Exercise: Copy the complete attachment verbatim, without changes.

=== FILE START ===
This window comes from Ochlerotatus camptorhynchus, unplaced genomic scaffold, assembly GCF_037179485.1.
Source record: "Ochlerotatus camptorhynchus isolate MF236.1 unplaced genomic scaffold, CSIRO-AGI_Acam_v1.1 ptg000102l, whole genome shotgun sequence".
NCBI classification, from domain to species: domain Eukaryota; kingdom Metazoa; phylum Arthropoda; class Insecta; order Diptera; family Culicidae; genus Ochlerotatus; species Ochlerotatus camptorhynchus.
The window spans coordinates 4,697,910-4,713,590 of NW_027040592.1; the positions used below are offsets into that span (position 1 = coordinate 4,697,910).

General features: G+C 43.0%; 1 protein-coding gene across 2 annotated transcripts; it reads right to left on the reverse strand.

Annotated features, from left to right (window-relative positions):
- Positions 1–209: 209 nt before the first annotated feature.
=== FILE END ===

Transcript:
This window comes from Ochlerotatus camptorhynchus, unplaced genomic scaffold, assembly GCF_037179485.1.
Source record: "Ochlerotatus camptorhynchus isolate MF236.1 unplaced genomic scaffold, CSIRO-AGI_Acam_v1.1 ptg000102l, whole genome shotgun sequence".
NCBI classification, from domain to species: domain Eukaryota; kingdom Metazoa; phylum Arthropoda; class Insecta; order Diptera; family Culicidae; genus Ochlerotatus; species Ochlerotatus camptorhynchus.
The window spans coordinates 4,697,910-4,713,590 of NW_027040592.1; the positions used below are offsets into that span (position 1 = coordinate 4,697,910).

General features: G+C 43.0%; 1 protein-coding gene across 2 annotated transcripts; it reads right to left on the reverse strand.

Annotated features, from left to right (window-relative positions):
- Positions 1–209: 209 nt before the first annotated feature.